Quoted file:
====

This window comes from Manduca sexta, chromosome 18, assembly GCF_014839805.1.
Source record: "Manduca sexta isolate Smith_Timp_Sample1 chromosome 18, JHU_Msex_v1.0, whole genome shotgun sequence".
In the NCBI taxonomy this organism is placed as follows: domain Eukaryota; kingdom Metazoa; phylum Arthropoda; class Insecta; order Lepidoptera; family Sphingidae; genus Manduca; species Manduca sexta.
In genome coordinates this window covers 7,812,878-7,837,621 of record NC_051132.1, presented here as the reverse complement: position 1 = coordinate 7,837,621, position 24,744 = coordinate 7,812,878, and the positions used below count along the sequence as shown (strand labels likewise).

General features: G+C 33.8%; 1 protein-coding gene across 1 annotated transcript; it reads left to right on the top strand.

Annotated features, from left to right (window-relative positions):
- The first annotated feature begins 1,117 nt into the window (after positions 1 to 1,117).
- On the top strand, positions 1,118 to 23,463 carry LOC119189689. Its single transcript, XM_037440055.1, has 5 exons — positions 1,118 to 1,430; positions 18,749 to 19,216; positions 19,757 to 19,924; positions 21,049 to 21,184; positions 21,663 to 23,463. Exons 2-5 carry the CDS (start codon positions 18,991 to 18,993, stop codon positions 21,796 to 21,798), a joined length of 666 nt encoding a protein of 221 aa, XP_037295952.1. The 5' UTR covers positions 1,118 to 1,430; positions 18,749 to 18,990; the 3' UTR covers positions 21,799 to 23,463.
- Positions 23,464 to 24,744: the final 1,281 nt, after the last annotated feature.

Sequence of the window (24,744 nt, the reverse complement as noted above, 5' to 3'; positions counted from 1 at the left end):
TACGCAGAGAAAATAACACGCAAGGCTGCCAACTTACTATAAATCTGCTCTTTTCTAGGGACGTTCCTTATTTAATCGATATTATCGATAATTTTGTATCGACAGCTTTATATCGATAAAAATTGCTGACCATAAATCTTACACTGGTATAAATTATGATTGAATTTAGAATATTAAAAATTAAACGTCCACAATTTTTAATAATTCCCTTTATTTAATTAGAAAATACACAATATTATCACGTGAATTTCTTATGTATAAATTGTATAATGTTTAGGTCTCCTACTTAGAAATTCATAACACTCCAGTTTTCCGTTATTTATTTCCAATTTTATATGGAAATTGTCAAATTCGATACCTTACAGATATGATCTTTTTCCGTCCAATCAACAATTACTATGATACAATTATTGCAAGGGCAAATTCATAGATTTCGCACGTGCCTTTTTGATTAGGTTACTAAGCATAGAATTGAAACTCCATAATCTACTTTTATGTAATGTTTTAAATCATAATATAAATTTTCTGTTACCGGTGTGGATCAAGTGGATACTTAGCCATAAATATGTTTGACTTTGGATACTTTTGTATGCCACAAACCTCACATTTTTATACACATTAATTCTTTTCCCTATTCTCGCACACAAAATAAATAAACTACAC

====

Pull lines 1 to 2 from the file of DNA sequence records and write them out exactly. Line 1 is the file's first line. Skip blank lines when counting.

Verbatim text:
This window comes from Manduca sexta, chromosome 18, assembly GCF_014839805.1.
Source record: "Manduca sexta isolate Smith_Timp_Sample1 chromosome 18, JHU_Msex_v1.0, whole genome shotgun sequence".